Once Works Well was pure technology. Now it seeks merely to divert.
Pansy subjects - Verse! Opera! Domestic trivia! - are now commonplace.
The 300-word limit for posts is retained. The ego is enlarged

Friday, 15 April 2011

A car, a knife and a vet

And why, you may ask, is Works Well sporting a photo of a BMW Isetta bubblecar? Because an Isetta played a mildly memorable role in our family history and younger daughter (Occasional Speeder) bought me the model as a souvenir.

I was working on MotorCycling in 1962 and our first daughter (Professional Bleeder) had just been born in Charing Cross Hospital in London. Despite its name the magazine also road-tested bubblecars and I was able to borrow an Isetta to pick up Mrs BB and the infant PB and take them home. The vehicle had a front opening door. Child-in-arms my wife sat on the bench seat – but on the wrong side! I closed the door to check she was comfortable and the steering wheel (attached to the inside of the door) began gently crushing the baby. But not fatally. As I say, a memorable moment and one regularly referred to on bibulous evenings.

GRANDSON Ian is staying with us. He does a lot of cooking for his mother PB (see above) and partner and has just broken his favourite kitchen knife. This 12.5 cm Taiku is the replacement which he chose and I paid for. He proved to be incredibly picky. Could have had a Sabatier but rejected it because the tip of the handle curls inward slightly and this he found unsuitable for his sensitive hand. Never mind. He cooks well.

THE LOVE PROBLEM 54,441 words. What is the most lovable male profession? As previously recounted I opted for veterinarian hoping this would take me halfway there since I find it difficult doing lovable men. Even so it’s hard work. Certainly I don’t love him yet.

8 comments:

Lucy said...

That bubble car model is highly desirable!

The one Sabatier I ever owned broke very quickly, the rivets rusting through, I think. Best knife ever is the Small Wooden Handled Knife bought on a market somewhere in the Loire valley to cut up mushrooms grown in the caves there to fry on a small camping gas stove, and still going strong. It was betimes used to fillet large trout almost still flipping, which was a little beyond its scope. I wouldn't mind a classy Japanese number though...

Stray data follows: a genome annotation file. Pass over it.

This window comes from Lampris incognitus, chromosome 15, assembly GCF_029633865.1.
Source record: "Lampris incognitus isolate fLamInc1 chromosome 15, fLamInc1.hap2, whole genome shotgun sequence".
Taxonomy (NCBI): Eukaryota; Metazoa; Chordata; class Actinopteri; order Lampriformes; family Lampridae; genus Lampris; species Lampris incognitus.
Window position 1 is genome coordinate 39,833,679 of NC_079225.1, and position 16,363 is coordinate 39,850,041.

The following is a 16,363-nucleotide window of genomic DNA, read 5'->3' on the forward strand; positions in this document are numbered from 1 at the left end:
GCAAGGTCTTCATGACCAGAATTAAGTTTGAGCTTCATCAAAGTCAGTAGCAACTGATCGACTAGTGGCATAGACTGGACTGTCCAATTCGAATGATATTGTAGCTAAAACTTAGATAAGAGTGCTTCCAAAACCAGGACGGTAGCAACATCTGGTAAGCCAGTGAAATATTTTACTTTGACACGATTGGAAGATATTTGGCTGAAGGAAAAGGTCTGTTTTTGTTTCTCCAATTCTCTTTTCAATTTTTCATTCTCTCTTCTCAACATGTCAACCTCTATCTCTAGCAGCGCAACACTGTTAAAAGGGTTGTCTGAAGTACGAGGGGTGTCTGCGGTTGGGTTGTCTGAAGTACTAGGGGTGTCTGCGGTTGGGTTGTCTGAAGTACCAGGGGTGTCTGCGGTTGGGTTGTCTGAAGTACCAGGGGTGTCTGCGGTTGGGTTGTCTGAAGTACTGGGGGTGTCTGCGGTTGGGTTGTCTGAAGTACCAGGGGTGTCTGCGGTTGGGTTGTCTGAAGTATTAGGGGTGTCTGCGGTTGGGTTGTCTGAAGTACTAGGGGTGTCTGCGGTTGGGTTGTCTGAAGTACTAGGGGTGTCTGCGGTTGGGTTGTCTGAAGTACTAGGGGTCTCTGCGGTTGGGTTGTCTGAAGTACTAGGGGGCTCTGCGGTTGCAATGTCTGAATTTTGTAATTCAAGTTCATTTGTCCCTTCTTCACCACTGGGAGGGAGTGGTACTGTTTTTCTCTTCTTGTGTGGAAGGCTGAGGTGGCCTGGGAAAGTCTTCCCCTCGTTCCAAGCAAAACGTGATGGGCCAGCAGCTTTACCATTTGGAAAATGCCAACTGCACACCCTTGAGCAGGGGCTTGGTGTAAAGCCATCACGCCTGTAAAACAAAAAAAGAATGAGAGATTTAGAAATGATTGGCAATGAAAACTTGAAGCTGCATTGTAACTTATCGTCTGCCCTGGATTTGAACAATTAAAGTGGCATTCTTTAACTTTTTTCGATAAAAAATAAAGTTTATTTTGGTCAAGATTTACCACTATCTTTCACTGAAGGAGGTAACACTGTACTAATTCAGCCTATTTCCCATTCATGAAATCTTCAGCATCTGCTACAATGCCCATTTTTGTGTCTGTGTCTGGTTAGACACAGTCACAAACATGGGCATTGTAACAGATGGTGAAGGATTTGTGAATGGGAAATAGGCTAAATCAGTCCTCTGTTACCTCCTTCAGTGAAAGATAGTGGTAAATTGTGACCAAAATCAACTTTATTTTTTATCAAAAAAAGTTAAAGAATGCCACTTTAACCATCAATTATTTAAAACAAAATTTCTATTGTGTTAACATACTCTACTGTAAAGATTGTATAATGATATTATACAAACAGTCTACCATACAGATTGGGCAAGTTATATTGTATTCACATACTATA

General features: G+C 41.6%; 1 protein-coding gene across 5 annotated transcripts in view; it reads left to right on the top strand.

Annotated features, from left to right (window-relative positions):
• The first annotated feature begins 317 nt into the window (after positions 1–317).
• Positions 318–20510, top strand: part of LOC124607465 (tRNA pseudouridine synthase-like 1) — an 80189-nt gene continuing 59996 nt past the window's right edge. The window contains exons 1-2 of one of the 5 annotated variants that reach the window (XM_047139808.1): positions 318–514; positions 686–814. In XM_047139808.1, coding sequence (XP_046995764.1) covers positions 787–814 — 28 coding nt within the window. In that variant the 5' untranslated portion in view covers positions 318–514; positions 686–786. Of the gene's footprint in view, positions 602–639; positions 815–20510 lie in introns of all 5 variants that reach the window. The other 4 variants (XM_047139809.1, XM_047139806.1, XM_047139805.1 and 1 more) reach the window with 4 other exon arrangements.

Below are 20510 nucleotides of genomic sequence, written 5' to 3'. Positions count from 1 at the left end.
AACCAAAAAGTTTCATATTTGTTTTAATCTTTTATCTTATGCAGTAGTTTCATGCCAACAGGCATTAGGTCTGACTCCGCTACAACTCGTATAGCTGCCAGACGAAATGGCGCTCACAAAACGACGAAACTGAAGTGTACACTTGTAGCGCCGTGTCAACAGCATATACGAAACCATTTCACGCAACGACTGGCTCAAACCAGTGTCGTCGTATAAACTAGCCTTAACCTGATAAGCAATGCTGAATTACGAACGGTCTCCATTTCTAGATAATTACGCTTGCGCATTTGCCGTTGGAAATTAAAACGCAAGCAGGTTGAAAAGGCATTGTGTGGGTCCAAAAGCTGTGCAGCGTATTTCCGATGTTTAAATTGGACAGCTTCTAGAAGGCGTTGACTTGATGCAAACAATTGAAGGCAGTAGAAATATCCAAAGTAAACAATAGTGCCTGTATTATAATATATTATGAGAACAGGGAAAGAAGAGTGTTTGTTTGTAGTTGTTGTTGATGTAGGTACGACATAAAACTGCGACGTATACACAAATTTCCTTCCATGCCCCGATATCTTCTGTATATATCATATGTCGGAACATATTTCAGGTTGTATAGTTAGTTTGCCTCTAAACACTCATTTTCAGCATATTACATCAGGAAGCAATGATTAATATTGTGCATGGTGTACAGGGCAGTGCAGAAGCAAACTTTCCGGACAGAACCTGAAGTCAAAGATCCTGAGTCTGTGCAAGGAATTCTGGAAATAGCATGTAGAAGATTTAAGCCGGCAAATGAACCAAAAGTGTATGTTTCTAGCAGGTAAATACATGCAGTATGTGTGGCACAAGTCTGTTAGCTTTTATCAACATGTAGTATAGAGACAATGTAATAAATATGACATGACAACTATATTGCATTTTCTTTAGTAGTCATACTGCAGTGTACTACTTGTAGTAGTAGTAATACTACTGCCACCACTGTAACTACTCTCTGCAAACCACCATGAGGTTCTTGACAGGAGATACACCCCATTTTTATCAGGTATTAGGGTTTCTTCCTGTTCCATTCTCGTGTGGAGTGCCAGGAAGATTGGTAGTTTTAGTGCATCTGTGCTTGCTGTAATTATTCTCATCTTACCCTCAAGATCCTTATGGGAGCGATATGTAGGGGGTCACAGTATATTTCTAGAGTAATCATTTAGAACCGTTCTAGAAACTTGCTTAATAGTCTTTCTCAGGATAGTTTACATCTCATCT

Hattie said...

If you treat it well, a Kyocera ceramic knife is the best. You can't slam it down and you can't use it for cheese, but otherwise it's perfect.
Hmm. Lovable male professions. How about pre school or elementary teacher or high school music teacher?

Rouchswalwe said...

Ian-san the cooking samurai! Banzai!

Barrett Bonden said...

Lucy: I'm pleased to hear the Sabatier has an Achilles heel because it is frequently presented as the be-all and end-all. Mrs BB has a Prestige knife which pre-dates our marriage and which appeared to remain sharp for about thirty years; I then re-sharpened it (despite its serrated edge) and it continues to work well.

Hattie: As one who left school at age 15 and finally started on the laborious process (still not ended) of finding an education, I am not temperamentally suited to writing about teachers in a heroic mode.

RW (zS): His comment: "It's damned sharp."

Fedorovna said...

Loveable male professions? Loveable MALE professions? What would Amelia Bloomer say? Or your heroine, come to that?

The Crow said...

While Ian's knife appears to be all I could ask for in such a utensil - blade and tang all of one piece, precise point, appealing shape - it is the box in which it resides that has caught my attention. Two gifts in one!

Barrett Bonden said...

Fed: professions that make men lovable, then. I've moved on a little since I posted and he is becoming more likeable. And Jana is starting to warm to him. But eventually he'll become a pure Arctic wind.

the Crow: I'm pretty sure he's taking the box too.

Avus said...

My mother (briefly) owned a BMW Isetta bubble car. Since she only had the use of one eye she found "range finding" and width judgement difficult, thus neatly removing both headlamps by trying for a too-narrow gap. Thereafter I used it and found it great fun (as did my two small kids), until one day a spirited gear change ( a metal rod sticking out of the right panel, if you remember) left me going at about 45 mph with said lever loose in my hand. A mole grip clamped to the broken stub got us home. Happy days!